Now and then, games come along that defy your initial expectations, and the Long Reach certainly aspires to be one of those titles. This indie adventure presents a pixel art point and click that seems almost pedestrian at first, before tearing down reality your reality and plunging into a nightmare. Created by Painted Black Games, The Long Reach is already available for Nintendo Switch, and it is definitely not the same blistering array of pixels that retro platforms regularly hawk on the Nintendo eShop. Instead, a sparsely populated menu and a chilling electronic soundtrack accompany the opening moments of The Long Reach, as players begin a disturbing dive into the human psyche. This is The Long Reach review.
The Long Reach makes a significant effort to keep players in the dark. From the off, the game’s logo portrays very little and players find themselves deposited on the streets of a nameless urban metropolis. The pixel population is barely lit as the protagonist loiters between the dim hum of neon signs, and the oppressively dull palette feels a world away from games like Spooky Doorway’s Darkside Detective. This turns out to be a deceptively brilliant way to introduce players to the basic mechanics of The Long Reach. With little exposition, it presents an intuitive movement system. Important items are obviously telegraphed by a yellow outline, and players get an early opportunity to utilize the games dialogue system.
This all makes The Long Reach easy to get into, until things take a very dark twist. Without much warning, everything begins to spiral out of control. The edges of an otherwise mundane world start to unfurl as players are dragged sideways into a vortex of insanity, featuring everything from bloody crusades, images of Cthulhu, to Shelly. An unexpected change of narrative perspective only serves to add to the underlying uncertainty surrounding events and Painted Black take every opportunity to play on these fears, with a wide variety of utterly bizarre events. Roaming madmen, hallucinations, double crosses, and a masterful use of audio make creeping around The Long Reach uncomfortable at best. Stepping into the dark as malevolent voices whisper unintelligible nothing to you is just as uncomfortable on an indie adventure as any AAA outing, and Ruslan Viter’s electronic soundtrack manages to ratchet up the tension without breaking the user’s sense of isolation.
Dialogue is equally impressive in this regard. Writing in The Long Reach feels present. Unlike many games that are idealized versions of ourselves, the individuals in The Long Reach are petty. Like the flawed individuals that we are, they swear, bicker, lie, and do not always explain themselves. Some of the characters are utterly insane, some are friendly, and some will chop you up into little bits. The problem is, you never quite know which is which until it is too late. These people are sloppy, ill-mannered, and have their own motivations. They also feel real because of it. They act out in a way that most of us would if our world started to crumble, and as a result it makes the events of The Long Reach far more engaging.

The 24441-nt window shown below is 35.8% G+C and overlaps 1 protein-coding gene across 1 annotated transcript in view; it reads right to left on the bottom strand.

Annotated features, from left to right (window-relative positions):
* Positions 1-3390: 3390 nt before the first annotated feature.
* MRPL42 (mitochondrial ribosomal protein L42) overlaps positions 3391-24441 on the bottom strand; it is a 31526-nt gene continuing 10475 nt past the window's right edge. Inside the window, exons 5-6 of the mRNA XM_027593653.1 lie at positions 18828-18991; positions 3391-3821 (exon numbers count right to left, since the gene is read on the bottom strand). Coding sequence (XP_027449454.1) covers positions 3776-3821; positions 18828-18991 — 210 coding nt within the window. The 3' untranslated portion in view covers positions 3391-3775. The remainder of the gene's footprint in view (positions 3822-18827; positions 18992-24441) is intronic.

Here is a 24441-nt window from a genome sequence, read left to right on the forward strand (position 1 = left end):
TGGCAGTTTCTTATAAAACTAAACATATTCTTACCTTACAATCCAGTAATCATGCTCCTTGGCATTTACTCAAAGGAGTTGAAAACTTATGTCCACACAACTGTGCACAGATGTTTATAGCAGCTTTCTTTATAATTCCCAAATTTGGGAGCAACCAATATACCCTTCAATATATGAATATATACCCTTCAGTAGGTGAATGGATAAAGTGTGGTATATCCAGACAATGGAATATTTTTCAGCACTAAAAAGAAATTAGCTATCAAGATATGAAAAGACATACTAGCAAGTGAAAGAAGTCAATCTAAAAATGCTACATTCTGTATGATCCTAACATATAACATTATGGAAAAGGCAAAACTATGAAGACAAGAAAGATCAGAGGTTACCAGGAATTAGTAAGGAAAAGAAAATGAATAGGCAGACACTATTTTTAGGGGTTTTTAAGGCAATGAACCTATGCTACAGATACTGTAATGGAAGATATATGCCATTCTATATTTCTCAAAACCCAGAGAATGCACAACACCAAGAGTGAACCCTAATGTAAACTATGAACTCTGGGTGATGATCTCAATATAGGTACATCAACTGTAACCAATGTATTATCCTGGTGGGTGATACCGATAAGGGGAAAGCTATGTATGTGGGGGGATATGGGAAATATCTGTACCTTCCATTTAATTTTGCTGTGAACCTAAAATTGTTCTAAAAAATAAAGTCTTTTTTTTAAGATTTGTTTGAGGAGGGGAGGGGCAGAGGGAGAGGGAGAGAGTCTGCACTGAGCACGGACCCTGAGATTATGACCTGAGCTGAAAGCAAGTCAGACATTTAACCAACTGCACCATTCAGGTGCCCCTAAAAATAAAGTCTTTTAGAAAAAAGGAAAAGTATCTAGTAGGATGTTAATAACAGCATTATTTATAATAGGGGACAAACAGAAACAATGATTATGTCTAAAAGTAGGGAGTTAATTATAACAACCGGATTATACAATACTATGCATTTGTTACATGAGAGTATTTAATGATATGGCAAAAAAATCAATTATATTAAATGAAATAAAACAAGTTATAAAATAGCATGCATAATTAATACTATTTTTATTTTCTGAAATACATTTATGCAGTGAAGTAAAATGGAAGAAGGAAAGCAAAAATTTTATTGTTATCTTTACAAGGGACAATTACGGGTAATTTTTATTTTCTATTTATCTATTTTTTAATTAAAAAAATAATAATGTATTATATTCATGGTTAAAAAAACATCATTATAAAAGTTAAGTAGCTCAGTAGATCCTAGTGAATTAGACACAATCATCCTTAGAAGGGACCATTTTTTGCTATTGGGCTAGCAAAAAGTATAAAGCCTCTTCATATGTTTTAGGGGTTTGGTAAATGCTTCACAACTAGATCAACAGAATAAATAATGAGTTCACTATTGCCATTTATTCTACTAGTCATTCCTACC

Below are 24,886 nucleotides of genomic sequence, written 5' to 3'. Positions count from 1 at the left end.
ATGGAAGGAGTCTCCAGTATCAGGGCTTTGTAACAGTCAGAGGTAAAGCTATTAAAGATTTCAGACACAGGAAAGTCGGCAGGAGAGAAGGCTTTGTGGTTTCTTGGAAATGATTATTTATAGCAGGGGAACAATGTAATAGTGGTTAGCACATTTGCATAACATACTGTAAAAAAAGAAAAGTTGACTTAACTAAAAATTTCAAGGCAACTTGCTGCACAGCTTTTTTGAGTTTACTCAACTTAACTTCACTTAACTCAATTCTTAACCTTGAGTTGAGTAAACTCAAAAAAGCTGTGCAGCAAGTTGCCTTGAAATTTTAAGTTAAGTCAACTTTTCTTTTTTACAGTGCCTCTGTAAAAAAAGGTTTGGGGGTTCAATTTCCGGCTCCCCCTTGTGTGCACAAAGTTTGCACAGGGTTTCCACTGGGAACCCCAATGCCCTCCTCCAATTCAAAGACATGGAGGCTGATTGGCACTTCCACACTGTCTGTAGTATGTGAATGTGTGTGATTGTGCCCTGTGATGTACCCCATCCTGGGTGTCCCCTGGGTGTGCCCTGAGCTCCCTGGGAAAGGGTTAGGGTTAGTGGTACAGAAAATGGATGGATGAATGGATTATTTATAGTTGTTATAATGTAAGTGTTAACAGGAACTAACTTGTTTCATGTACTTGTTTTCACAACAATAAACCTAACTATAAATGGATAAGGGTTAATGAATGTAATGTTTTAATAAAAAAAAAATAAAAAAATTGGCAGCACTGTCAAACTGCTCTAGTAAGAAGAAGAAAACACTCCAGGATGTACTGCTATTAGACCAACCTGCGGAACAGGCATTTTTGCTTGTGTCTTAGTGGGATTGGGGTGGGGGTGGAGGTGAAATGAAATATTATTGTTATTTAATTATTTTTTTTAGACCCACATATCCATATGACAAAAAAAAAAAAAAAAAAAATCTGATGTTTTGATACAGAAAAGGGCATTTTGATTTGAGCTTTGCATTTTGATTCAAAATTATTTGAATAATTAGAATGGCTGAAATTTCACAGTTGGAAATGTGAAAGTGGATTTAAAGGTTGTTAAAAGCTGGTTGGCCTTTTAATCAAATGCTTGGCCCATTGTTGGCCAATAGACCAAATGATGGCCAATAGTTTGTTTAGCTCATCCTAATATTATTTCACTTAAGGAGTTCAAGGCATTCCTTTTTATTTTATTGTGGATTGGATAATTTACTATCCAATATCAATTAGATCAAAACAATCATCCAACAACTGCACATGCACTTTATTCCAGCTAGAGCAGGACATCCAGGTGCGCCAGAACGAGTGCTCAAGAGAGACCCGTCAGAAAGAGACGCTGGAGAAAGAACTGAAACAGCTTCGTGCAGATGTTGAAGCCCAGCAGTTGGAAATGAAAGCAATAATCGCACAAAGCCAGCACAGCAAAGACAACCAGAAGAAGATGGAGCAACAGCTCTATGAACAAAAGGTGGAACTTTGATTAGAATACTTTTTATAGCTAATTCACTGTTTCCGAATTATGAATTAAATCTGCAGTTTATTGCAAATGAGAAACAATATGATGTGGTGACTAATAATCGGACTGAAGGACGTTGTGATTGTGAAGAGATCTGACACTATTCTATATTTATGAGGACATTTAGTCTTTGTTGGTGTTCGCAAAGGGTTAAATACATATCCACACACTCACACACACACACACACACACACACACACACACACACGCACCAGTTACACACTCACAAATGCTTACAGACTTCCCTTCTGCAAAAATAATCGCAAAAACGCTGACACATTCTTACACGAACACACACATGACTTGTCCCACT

In order to get to the bottom of a what is going on, players must overcome a series of puzzles. For the most part, these rely on some light touch clues and the game’s inventory system. Keys, crowbars, and cables, to name a few things, can be scavenged and used to affect particular objects in the world. Outside of a few moments of inspiration, this feels as average as it sounds. With no penalty for incorrect actions and some claustrophobic maps, it becomes all too easy to simply go looking for all the connectable items. Click everything and you will find the door to the next chapter opens very quickly.
Dialogue, although engaging, has more emotional impact than the outcome of any particular scene. I died enough times, and made repeated use of the save points, to determine that narrative is generally fixed. This, unfortunately, undermines an excellent script that makes every effort to keep players on their toes, with episodes and individuals that mean you can never quite trust what you are doing.
The Long Reach is a psychopath. It is charismatic, engaging, and shows utterly no empathy as it drags you down into an imaginative delirium. It is unfortunate then, that this ingenuity does not extend to the puzzle designs and game mechanics. The Long Reach aims high and trips. It builds a taut atmosphere, that rarely relies on jump scares and has some genuinely interesting ideas. For that, it deserves credit. If the edge of the seat is your favorite part then The Long Reach is available for $14.99/£12.99 in the Nintendo eShop.
- Great dialogue
- Solid narrative concept and some really interesting ideas
- changing narrative perspective feels fresh
- small maps
- strange logical leaps occasionally
- little divergence form the set narrative